Learning how to install a dryer vent involves some planning and attention to detail, but it’s an essential step of dryer installation. Venting a dryer removes the warm, moist air created from forced heat evaporating the water from your freshly washed laundry. The dryer’s output may be mixed with hazardous gases such as carbon monoxide which is a byproduct of combustion. This guide teaches you how to hook up a dryer vent properly, whether you are venting a gas dryer or an electric dryer.
Safety Tip: If venting a gas dryer, check with local building codes or manufacturer’s instructions. Maintain safe clearances around windows and other potentially problematic areas.
Plan the Dryer Vent Path
The first step of installing a dryer vent in a new location is to map out a path for the ductwork. The route should be as short as possible but there are other guidelines to follow when venting a dryer:
- The typical maximum-allowable duct run for dryers is 25 feet. The final length depends on the model dryer and type of dryer duct piping you choose. Check the manufacturer’s instructions for specifics.
- The rule-of-thumb for route length should be reduced for each turn in the path. Subtract 5 feet for each 90-degree turn and 2 1/2 feet for each 45-degree turn.
- Be sure to take into account distance adjustments created from appliances resting on top of washer and dryer pedestals. Washer and dryer stacking kits available for some appliance models can decrease the vertical length of ductwork by elevating the height of the dryer.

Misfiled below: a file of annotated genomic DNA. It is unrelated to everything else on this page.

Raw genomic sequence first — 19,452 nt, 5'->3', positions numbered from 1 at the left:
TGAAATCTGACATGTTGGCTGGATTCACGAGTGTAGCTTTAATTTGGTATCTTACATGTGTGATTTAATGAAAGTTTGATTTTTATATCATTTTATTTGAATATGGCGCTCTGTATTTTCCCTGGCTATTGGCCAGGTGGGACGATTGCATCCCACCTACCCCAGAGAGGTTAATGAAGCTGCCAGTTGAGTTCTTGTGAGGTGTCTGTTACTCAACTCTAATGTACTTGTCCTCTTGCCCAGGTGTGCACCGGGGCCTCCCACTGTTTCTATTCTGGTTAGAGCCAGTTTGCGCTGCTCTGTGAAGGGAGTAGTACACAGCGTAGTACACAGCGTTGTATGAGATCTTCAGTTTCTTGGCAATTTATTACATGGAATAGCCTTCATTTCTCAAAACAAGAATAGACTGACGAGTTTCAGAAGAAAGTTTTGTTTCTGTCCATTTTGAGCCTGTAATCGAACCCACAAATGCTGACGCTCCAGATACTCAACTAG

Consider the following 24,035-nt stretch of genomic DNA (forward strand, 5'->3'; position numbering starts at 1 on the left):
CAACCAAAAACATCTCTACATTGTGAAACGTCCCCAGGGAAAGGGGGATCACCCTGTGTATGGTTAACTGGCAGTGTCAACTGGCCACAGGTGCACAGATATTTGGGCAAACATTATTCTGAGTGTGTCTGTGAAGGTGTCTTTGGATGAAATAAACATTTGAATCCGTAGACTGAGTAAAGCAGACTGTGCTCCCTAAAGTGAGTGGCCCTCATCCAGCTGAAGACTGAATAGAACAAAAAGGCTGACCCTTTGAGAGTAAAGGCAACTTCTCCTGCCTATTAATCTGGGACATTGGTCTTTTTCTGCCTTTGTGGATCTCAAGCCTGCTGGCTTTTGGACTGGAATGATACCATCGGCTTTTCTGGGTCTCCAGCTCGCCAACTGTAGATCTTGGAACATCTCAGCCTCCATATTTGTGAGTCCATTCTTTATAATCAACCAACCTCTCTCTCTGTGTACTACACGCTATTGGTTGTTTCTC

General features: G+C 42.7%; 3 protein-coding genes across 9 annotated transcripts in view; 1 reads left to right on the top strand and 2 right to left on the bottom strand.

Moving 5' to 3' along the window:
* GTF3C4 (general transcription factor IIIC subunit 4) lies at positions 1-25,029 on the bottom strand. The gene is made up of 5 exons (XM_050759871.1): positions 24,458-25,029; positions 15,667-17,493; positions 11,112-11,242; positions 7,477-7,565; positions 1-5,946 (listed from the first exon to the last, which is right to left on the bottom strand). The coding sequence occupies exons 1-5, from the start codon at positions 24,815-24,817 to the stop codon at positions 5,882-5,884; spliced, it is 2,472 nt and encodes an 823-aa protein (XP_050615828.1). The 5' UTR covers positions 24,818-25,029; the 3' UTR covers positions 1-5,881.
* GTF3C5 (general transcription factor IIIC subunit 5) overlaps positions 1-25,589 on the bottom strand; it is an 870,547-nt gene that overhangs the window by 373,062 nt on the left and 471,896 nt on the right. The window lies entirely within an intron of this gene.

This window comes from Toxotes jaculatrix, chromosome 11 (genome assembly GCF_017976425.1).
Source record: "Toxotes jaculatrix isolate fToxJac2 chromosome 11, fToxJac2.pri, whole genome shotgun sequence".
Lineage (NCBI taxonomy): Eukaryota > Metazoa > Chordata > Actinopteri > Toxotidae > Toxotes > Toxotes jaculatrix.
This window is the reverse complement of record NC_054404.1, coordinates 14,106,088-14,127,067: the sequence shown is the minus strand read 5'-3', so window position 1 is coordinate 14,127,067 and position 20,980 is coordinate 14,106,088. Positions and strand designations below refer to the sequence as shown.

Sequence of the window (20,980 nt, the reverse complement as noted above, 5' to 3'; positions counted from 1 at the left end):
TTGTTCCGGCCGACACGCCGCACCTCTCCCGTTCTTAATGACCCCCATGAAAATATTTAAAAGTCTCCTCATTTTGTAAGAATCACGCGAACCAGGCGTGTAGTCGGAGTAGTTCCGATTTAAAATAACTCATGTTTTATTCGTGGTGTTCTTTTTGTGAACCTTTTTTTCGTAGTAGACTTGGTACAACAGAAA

- Use a 4-inch rigid metal duct pipe for a safer option that also requires less maintenance.
- Semi-rigid and flexible ductwork varieties are prone to collecting more lint. Lint restricts air flow and these types of ducts need more frequent cleaning. Insulate the duct in unconditioned space to keep the moist air inside it from condensing. This will minimize lint build-up within the pipe.
- Never use flexible vinyl ductwork to vent a clothes dryer as these pose a serious fire hazard.
- Seal duct joints using foil duct tape. Never use sheet metal screws because the fasteners will catch lint, which is a fire hazard.
It’s best to route the dryer vent in a horizontal path to the home’s outside wall. All horizontal runs should pitch 1/4-inch per foot to the outside. This will help to avoid moisture from sitting in the pipe or draining back to the dryer. Some basement installations require a vertical ascent using 90-degree elbows to reach an outside wall.
If washers and dryers are located within an upper level interior room, it may be possible to vent through the roof depending on the dyer model, so be sure to check with the manufacturer’s guidelines.
A gas dryer should never be vented into a garage or any other enclosed space. Gas dryers expel carbon monoxide, an odorless, colorless gas. It can be harmlessly vented into the open air. However, the gas poses a danger when it is allowed to accumulate. If it builds up within the garage it will be lethal to people and pets. In addition, the dryer vent will raise moisture levels in the garage. This may contribute to a mold problem developing that could later require expensive remediation.
Cut the Vent Hood Opening
After locating the shortest route for the ductwork, determine the location of the dryer vent exit. When installing a dryer vent for laundry centers in basement locations, keep in mind that the vent hood on the exterior of your home must be at least 12 inches from the ground.
- Use a section of vent pipe to mark a circle where the opening will be from inside of your home.
- Drill a test hole in the center of the marked circle. Use a power drill fitted with a 1/4-inch pilot that is long enough to reach the outside.
- Check the hole from outside the home. Place the vent cap over the hole so that its top rests on the high point of the siding.